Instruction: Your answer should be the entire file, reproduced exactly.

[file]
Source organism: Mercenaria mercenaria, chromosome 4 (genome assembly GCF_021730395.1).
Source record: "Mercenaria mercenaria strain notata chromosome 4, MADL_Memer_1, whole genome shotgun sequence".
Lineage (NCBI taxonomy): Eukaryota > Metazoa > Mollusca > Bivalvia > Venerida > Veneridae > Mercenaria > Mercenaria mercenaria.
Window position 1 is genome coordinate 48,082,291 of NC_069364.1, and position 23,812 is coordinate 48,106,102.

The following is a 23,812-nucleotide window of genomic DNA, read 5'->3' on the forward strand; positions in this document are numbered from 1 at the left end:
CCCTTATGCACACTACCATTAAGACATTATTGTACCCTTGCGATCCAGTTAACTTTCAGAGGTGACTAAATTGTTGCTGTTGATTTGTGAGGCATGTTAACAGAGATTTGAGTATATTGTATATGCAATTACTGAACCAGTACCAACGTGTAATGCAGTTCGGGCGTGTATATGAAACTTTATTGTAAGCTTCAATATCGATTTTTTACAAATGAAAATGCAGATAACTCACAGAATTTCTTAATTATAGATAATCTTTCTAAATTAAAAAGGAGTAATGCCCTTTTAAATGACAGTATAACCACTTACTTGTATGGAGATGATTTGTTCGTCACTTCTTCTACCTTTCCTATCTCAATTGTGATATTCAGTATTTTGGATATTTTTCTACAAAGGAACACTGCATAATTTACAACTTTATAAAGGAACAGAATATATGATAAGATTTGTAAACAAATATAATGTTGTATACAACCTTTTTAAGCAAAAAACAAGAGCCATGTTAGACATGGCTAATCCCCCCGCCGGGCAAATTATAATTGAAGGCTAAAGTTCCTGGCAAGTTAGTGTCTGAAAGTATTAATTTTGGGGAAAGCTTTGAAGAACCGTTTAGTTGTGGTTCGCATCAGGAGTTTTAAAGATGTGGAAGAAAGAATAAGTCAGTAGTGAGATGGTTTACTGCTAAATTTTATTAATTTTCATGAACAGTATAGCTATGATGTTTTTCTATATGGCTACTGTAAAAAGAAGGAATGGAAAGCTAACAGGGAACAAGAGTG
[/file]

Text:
Source organism: Mercenaria mercenaria, chromosome 4 (genome assembly GCF_021730395.1).
Source record: "Mercenaria mercenaria strain notata chromosome 4, MADL_Memer_1, whole genome shotgun sequence".
Lineage (NCBI taxonomy): Eukaryota > Metazoa > Mollusca > Bivalvia > Venerida > Veneridae > Mercenaria > Mercenaria mercenaria.
Window position 1 is genome coordinate 48,082,291 of NC_069364.1, and position 23,812 is coordinate 48,106,102.

The following is a 23,812-nucleotide window of genomic DNA, read 5'->3' on the forward strand; positions in this document are numbered from 1 at the left end:
CCCTTATGCACACTACCATTAAGACATTATTGTACCCTTGCGATCCAGTTAACTTTCAGAGGTGACTAAATTGTTGCTGTTGATTTGTGAGGCATGTTAACAGAGATTTGAGTATATTGTATATGCAATTACTGAACCAGTACCAACGTGTAATGCAGTTCGGGCGTGTATATGAAACTTTATTGTAAGCTTCAATATCGATTTTTTACAAATGAAAATGCAGATAACTCACAGAATTTCTTAATTATAGATAATCTTTCTAAATTAAAAAGGAGTAATGCCCTTTTAAATGACAGTATAACCACTTACTTGTATGGAGATGATTTGTTCGTCACTTCTTCTACCTTTCCTATCTCAATTGTGATATTCAGTATTTTGGATATTTTTCTACAAAGGAACACTGCATAATTTACAACTTTATAAAGGAACAGAATATATGATAAGATTTGTAAACAAATATAATGTTGTATACAACCTTTTTAAGCAAAAAACAAGAGCCATGTTAGACATGGCTAATCCCCCCGCCGGGCAAATTATAATTGAAGGCTAAAGTTCCTGGCAAGTTAGTGTCTGAAAGTATTAATTTTGGGGAAAGCTTTGAAGAACCGTTTAGTTGTGGTTCGCATCAGGAGTTTTAAAGATGTGGAAGAAAGAATAAGTCAGTAGTGAGATGGTTTACTGCTAAATTTTATTAATTTTCATGAACAGTATAGCTATGATGTTTTTCTATATGGCTACTGTAAAAAGAAGGAATGGAAAGCTAACAGGGAACAAGAGTG